This is not privatization, but neither is it an over-reaching attempt to make grace something that it is not: a special charter for Christians and warrant to think that we have been given revelatory insight into the proximate meaning of matters common to all image-bearers. We have not. I agree heartily that the pietistic privatization of the faith was a huge mistake. I agree that, on some level, the faith speaks to everything, but we need to distinguish clearly how that is and in what ways. If we are to be heard by non-Christians in this suspicious age, we must be very clear what we are claiming and what we are not claiming, lest in our zeal to make the faith “relevant” to everything we ultimately and unintentionally make it irrelevant to anything.

©R. Scott Clark. All Rights Reserved.

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  • R. Scott Clark
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    R.Scott Clark is the President of the Heidelberg Reformation Association, the author and editor of, and contributor to several books and the author of many articles. He has taught church history and historical theology since 1997 at Westminster Seminary California. He has also taught at Wheaton College, Reformed Theological Seminary, and Concordia University. He has hosted the Heidelblog since 2007.

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4 comments

  1. Interesting thinking. This may not be relevant, but during the plagues, gods people were definitively protected. These were special circumstances, but “nature“ was used by God during these plagues, and His people were protected from them.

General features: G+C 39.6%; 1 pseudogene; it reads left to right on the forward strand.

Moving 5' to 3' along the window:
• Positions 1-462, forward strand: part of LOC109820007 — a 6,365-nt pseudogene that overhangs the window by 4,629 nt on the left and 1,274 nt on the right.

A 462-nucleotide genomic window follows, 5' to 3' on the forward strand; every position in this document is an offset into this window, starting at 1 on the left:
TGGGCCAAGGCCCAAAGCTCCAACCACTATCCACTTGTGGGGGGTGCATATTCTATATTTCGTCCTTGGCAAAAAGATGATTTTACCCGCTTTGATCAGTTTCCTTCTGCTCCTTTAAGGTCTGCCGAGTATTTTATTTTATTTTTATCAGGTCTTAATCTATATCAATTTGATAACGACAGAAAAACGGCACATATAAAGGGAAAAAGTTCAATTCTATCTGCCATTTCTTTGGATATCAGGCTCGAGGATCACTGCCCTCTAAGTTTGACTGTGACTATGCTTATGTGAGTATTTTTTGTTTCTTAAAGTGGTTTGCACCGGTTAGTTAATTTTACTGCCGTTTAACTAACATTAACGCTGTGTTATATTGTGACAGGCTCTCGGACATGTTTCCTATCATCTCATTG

2. We live in a sinful world. Believers die all the time. I believe that God cares for His people in a special way. Isaiah 43 “ But now, this is what the LORD says—
    he who created you, Jacob,
    he who formed you, Israel:
    “Do not fear, for I have redeemed you;
    I have summoned you by name; you are mine.
    When you pass through the waters,
    I will be with you;
    and when you pass through the rivers,
    they will not sweep over you.
    When you walk through the fire,
    you will not be burned;
    the flames will not set you ablaze.
    For I am the LORD your God,
    the Holy One of Israel“ is this speaking figuratively or literally? I believe it can be both. Does this mean that all Christians are saved from disaster? No, because we live in a sinful world.

  3. “On the basis of creation” is still a Christian position. The fact that it is shared in some way (“after a fashon” according to C. Van Til) does not negate Creational revelation.